Sunday, February 7, 2016

Cuts claim a Northeast HS flagship program

UPDATED, 1 p.m.

Cuts claim a Northeast HS flagship program

In this file photo, Northeast students participate in a simulated space mission. (ERIC MENCHER/file)
In this file photo, Northeast students participate in a simulated space mission. (ERIC MENCHER/file)

UPDATED, 1 p.m.

I wrote in today's paper about the loss of the Space Research Center program, for 50 years a flagship program at Northeast High, the city's largest school.

It was one of those times when my own personal history intersected with my job. I'm a graduate of Northeast - Class 155 - and participated in SPARC, in the medical group. I knew as a high school freshman that I wanted to pursue a career in journalism, but SPARC interested me, too, and I thoroughly enjoyed my time as a member. My best friend was a SPARC astronaut our senior year. My sister was a SPARC member. I interviewed my high school physics teacher, Anthony Matarazzo (who I will never be able to call anything but "Mr. Mat") for my story, and we talked about how the program was a draw for kids from around the city.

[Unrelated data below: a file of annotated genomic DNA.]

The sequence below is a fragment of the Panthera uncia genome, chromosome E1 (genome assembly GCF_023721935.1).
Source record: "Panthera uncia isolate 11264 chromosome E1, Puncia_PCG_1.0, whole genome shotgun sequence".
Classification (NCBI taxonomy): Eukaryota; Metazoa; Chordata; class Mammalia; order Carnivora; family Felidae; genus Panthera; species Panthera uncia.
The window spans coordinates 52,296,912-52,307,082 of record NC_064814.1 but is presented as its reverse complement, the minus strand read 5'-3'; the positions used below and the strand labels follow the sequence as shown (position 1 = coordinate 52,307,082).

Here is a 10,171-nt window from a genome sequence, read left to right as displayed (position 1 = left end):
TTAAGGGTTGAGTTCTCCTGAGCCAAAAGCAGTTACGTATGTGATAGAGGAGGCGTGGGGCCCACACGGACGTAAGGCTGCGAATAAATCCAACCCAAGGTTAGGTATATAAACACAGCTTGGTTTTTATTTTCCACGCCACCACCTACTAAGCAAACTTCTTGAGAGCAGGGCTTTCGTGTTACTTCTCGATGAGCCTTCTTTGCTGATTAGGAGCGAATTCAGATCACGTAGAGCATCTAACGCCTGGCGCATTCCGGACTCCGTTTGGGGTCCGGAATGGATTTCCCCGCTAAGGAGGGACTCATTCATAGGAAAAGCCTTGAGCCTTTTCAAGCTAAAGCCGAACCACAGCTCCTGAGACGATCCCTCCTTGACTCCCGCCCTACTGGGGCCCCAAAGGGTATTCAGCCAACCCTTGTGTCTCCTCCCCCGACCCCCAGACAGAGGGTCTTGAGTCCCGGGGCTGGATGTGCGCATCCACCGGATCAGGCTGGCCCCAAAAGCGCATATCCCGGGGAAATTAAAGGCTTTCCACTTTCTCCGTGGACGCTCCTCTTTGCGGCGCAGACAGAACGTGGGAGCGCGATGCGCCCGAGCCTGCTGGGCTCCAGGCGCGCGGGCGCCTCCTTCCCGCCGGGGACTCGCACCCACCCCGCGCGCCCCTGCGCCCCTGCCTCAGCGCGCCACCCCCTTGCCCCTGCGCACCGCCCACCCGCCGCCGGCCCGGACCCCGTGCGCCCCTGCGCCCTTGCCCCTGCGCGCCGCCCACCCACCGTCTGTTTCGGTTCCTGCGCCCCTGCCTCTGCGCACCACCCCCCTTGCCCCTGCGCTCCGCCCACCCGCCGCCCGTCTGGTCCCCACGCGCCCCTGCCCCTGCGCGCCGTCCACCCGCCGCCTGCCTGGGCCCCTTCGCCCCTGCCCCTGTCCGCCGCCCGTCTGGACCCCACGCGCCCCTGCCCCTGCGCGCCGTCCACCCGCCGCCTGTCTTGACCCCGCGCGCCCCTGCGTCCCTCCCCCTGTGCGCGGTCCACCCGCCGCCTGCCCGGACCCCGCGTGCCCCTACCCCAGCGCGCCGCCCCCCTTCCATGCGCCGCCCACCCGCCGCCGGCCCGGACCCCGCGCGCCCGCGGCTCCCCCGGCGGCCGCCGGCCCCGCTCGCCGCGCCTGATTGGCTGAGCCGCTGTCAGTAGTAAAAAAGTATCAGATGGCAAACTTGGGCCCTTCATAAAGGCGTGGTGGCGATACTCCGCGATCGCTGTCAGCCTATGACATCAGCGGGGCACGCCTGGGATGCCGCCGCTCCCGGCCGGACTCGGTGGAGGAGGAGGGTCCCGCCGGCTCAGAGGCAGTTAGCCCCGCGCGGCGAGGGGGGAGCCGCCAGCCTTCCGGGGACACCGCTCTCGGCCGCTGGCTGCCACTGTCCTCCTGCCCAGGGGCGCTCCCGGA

The thing is - the loss of SPARC hurts. It was a unique program, one that sparked careers in engineering and science.

But lots of other clubs and activities were lost, too, and each one meant something to the kids who participated in them. (Sports remain, as they are funded not through individual school budgets but through a central allocation - a fact that frustrates Northeast's principal Linda Carroll and many others - not every student is an athlete, and what about outlets for them?)

And many city high schools cut clubs at the beginning of the year. For those of us who had the chance to expand our education through top-notch extracurriculars, can you imagine what high school would have been like without them? The Philadelphia School District continues to lose things that make school a place kids want to be.

Twenty years ago, Carroll said, the program's budget was $35,000. SPARC has expanded since then to include robotics, but the budget was chipped away in recent years. In the meantime, Carroll said, student participation expanded dramatically. About 120 kids were involved in SPARC until it was cut last week.

I've heard from several folks who want to either write checks to help keep SPARC alive, or help organize efforts to fundraise. The best way to do so is to contact Joan Scheidecker in the Northeast alumni office. Email, or call 215-728-5018, x1143.

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Inquirer reporter Kristen Graham writes the Philly School Files blog, where she covers education in Philadelphia, both in and out of the classroom.

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